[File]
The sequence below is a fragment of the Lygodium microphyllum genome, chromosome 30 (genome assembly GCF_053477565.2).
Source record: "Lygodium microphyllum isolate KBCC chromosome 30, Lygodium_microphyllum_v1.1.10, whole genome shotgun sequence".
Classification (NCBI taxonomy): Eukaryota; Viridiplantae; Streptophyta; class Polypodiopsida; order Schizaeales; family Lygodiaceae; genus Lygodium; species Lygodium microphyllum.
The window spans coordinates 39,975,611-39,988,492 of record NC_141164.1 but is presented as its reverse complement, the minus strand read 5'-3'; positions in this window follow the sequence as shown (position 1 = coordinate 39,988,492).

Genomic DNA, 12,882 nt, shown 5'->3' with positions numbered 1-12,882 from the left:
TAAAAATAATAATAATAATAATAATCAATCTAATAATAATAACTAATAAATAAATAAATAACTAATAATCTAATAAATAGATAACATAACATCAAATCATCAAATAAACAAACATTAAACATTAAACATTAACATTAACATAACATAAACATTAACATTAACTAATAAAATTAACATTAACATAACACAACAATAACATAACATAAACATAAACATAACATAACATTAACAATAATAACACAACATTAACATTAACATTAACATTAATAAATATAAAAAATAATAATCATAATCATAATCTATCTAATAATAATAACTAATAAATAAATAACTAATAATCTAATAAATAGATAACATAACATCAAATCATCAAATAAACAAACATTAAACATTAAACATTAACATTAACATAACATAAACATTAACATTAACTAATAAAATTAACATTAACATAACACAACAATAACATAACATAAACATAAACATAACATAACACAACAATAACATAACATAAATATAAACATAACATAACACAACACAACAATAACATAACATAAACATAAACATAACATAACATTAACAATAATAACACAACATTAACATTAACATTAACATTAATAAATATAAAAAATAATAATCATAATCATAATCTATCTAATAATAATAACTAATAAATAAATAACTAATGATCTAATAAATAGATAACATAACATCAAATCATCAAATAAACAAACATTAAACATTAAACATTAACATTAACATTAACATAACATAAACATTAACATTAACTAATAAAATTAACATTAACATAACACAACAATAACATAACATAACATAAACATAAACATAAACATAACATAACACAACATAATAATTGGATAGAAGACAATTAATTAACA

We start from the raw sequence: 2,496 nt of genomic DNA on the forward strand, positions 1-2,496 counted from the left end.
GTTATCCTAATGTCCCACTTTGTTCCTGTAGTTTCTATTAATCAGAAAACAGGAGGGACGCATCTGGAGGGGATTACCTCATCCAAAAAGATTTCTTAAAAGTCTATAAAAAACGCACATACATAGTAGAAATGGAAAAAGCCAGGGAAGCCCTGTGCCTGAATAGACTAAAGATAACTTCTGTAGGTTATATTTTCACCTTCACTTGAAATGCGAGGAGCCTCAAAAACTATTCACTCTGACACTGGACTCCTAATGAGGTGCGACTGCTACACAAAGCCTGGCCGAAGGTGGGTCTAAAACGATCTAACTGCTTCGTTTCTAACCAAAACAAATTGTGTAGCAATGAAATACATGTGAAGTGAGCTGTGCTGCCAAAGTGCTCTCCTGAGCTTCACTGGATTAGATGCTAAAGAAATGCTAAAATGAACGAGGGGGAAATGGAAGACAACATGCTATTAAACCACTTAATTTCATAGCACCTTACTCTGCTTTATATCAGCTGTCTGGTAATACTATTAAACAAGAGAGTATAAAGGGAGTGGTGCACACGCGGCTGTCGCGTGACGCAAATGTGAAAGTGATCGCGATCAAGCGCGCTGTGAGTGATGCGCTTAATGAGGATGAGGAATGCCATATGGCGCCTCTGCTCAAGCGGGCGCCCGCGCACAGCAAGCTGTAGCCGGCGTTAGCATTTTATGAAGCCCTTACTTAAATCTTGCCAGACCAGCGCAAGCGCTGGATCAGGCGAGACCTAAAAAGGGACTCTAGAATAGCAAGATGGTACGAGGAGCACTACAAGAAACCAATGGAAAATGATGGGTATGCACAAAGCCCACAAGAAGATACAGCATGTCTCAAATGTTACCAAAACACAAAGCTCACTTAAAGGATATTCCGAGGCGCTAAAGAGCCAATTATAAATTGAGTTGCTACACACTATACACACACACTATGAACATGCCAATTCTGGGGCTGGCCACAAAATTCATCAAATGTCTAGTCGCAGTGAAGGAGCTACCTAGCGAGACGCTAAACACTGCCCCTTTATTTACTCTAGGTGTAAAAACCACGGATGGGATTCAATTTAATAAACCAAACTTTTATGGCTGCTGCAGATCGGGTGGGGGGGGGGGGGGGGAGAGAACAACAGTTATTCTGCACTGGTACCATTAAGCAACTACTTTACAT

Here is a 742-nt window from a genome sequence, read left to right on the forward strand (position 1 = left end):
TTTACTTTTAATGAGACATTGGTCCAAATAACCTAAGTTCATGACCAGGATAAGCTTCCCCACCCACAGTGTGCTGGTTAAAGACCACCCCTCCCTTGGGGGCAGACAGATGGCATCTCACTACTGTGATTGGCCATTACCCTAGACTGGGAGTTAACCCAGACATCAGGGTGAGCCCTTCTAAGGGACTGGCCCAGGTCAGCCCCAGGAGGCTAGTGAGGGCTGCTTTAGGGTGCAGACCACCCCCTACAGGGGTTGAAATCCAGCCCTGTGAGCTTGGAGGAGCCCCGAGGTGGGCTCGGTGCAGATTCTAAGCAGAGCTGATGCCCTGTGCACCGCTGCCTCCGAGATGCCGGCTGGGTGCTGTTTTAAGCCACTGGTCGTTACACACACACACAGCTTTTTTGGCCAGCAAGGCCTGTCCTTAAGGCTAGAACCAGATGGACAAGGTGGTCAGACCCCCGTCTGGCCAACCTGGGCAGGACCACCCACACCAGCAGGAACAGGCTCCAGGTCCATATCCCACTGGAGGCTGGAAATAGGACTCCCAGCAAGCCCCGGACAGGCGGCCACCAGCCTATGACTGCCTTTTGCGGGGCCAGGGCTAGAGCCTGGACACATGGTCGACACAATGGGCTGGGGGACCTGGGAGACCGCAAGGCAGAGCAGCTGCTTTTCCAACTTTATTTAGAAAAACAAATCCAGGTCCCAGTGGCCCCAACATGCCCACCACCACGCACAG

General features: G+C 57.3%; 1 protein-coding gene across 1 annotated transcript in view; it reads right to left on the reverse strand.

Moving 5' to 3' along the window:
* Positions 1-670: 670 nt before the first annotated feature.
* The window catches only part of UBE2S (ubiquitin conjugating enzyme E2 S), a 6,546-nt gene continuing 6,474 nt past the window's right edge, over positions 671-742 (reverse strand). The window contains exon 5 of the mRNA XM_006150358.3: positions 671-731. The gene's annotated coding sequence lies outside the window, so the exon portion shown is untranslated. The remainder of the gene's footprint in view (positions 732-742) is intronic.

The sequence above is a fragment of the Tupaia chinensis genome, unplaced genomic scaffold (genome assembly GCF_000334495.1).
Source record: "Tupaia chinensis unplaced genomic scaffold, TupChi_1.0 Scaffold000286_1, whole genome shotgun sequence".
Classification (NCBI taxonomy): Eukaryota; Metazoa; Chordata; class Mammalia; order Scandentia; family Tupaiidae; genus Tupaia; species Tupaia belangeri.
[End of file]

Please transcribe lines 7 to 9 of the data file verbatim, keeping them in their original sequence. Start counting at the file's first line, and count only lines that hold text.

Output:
We start from the raw sequence: 2,496 nt of genomic DNA on the forward strand, positions 1-2,496 counted from the left end.
GTTATCCTAATGTCCCACTTTGTTCCTGTAGTTTCTATTAATCAGAAAACAGGAGGGACGCATCTGGAGGGGATTACCTCATCCAAAAAGATTTCTTAAAAGTCTATAAAAAACGCACATACATAGTAGAAATGGAAAAAGCCAGGGAAGCCCTGTGCCTGAATAGACTAAAGATAACTTCTGTAGGTTATATTTTCACCTTCACTTGAAATGCGAGGAGCCTCAAAAACTATTCACTCTGACACTGGACTCCTAATGAGGTGCGACTGCTACACAAAGCCTGGCCGAAGGTGGGTCTAAAACGATCTAACTGCTTCGTTTCTAACCAAAACAAATTGTGTAGCAATGAAATACATGTGAAGTGAGCTGTGCTGCCAAAGTGCTCTCCTGAGCTTCACTGGATTAGATGCTAAAGAAATGCTAAAATGAACGAGGGGGAAATGGAAGACAACATGCTATTAAACCACTTAATTTCATAGCACCTTACTCTGCTTTATATCAGCTGTCTGGTAATACTATTAAACAAGAGAGTATAAAGGGAGTGGTGCACACGCGGCTGTCGCGTGACGCAAATGTGAAAGTGATCGCGATCAAGCGCGCTGTGAGTGATGCGCTTAATGAGGATGAGGAATGCCATATGGCGCCTCTGCTCAAGCGGGCGCCCGCGCACAGCAAGCTGTAGCCGGCGTTAGCATTTTATGAAGCCCTTACTTAAATCTTGCCAGACCAGCGCAAGCGCTGGATCAGGCGAGACCTAAAAAGGGACTCTAGAATAGCAAGATGGTACGAGGAGCACTACAAGAAACCAATGGAAAATGATGGGTATGCACAAAGCCCACAAGAAGATACAGCATGTCTCAAATGTTACCAAAACACAAAGCTCACTTAAAGGATATTCCGAGGCGCTAAAGAGCCAATTATAAATTGAGTTGCTACACACTATACACACACACTATGAACATGCCAATTCTGGGGCTGGCCACAAAATTCATCAAATGTCTAGTCGCAGTGAAGGAGCTACCTAGCGAGACGCTAAACACTGCCCCTTTATTTACTCTAGGTGTAAAAACCACGGATGGGATTCAATTTAATAAACCAAACTTTTATGGCTGCTGCAGATCGGGTGGGGGGGGGGGGGGGGAGAGAACAACAGTTATTCTGCACTGGTACCATTAAGCAACTACTTTACAT

Here is a 742-nt window from a genome sequence, read left to right on the forward strand (position 1 = left end):